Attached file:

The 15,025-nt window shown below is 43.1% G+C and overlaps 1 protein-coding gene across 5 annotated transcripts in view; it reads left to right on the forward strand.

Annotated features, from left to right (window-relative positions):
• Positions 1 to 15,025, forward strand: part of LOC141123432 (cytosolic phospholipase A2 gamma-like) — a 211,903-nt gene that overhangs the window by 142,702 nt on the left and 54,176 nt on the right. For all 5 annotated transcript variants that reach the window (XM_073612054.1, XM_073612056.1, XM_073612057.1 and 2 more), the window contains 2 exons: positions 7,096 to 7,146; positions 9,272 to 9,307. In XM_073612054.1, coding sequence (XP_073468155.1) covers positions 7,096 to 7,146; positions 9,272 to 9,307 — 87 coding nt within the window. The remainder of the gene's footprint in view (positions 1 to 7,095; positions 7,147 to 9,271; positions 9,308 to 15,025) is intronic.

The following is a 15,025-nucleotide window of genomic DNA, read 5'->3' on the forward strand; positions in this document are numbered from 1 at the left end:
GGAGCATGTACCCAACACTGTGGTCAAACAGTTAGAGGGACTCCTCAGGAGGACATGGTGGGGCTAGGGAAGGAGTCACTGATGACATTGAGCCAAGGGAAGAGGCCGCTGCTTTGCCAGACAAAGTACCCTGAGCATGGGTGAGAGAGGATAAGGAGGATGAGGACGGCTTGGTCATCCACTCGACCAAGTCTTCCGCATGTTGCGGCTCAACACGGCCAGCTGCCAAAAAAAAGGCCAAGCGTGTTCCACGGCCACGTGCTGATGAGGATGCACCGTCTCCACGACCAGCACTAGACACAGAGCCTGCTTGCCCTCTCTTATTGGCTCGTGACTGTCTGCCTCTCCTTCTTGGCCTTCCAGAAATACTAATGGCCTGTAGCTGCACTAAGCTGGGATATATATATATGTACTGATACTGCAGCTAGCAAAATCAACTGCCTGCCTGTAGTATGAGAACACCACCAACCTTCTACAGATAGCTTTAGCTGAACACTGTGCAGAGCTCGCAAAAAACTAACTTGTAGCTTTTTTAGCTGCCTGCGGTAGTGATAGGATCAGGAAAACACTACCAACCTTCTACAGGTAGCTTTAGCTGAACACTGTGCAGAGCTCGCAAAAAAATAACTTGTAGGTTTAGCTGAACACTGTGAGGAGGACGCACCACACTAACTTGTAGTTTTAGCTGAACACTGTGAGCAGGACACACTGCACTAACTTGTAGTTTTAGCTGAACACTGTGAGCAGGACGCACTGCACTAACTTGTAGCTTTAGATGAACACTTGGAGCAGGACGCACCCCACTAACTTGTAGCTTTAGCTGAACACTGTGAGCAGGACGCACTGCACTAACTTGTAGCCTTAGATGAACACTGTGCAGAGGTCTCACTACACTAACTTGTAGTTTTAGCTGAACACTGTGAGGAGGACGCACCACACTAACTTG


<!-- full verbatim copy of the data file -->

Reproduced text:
The 15,025-nt window shown below is 43.1% G+C and overlaps 1 protein-coding gene across 5 annotated transcripts in view; it reads left to right on the forward strand.

Annotated features, from left to right (window-relative positions):
• Positions 1 to 15,025, forward strand: part of LOC141123432 (cytosolic phospholipase A2 gamma-like) — a 211,903-nt gene that overhangs the window by 142,702 nt on the left and 54,176 nt on the right. For all 5 annotated transcript variants that reach the window (XM_073612054.1, XM_073612056.1, XM_073612057.1 and 2 more), the window contains 2 exons: positions 7,096 to 7,146; positions 9,272 to 9,307. In XM_073612054.1, coding sequence (XP_073468155.1) covers positions 7,096 to 7,146; positions 9,272 to 9,307 — 87 coding nt within the window. The remainder of the gene's footprint in view (positions 1 to 7,095; positions 7,147 to 9,271; positions 9,308 to 15,025) is intronic.

The following is a 15,025-nucleotide window of genomic DNA, read 5'->3' on the forward strand; positions in this document are numbered from 1 at the left end:
GGAGCATGTACCCAACACTGTGGTCAAACAGTTAGAGGGACTCCTCAGGAGGACATGGTGGGGCTAGGGAAGGAGTCACTGATGACATTGAGCCAAGGGAAGAGGCCGCTGCTTTGCCAGACAAAGTACCCTGAGCATGGGTGAGAGAGGATAAGGAGGATGAGGACGGCTTGGTCATCCACTCGACCAAGTCTTCCGCATGTTGCGGCTCAACACGGCCAGCTGCCAAAAAAAAGGCCAAGCGTGTTCCACGGCCACGTGCTGATGAGGATGCACCGTCTCCACGACCAGCACTAGACACAGAGCCTGCTTGCCCTCTCTTATTGGCTCGTGACTGTCTGCCTCTCCTTCTTGGCCTTCCAGAAATACTAATGGCCTGTAGCTGCACTAAGCTGGGATATATATATATGTACTGATACTGCAGCTAGCAAAATCAACTGCCTGCCTGTAGTATGAGAACACCACCAACCTTCTACAGATAGCTTTAGCTGAACACTGTGCAGAGCTCGCAAAAAACTAACTTGTAGCTTTTTTAGCTGCCTGCGGTAGTGATAGGATCAGGAAAACACTACCAACCTTCTACAGGTAGCTTTAGCTGAACACTGTGCAGAGCTCGCAAAAAAATAACTTGTAGGTTTAGCTGAACACTGTGAGGAGGACGCACCACACTAACTTGTAGTTTTAGCTGAACACTGTGAGCAGGACACACTGCACTAACTTGTAGTTTTAGCTGAACACTGTGAGCAGGACGCACTGCACTAACTTGTAGCTTTAGATGAACACTTGGAGCAGGACGCACCCCACTAACTTGTAGCTTTAGCTGAACACTGTGAGCAGGACGCACTGCACTAACTTGTAGCCTTAGATGAACACTGTGCAGAGGTCTCACTACACTAACTTGTAGTTTTAGCTGAACACTGTGAGGAGGACGCACCACACTAACTTG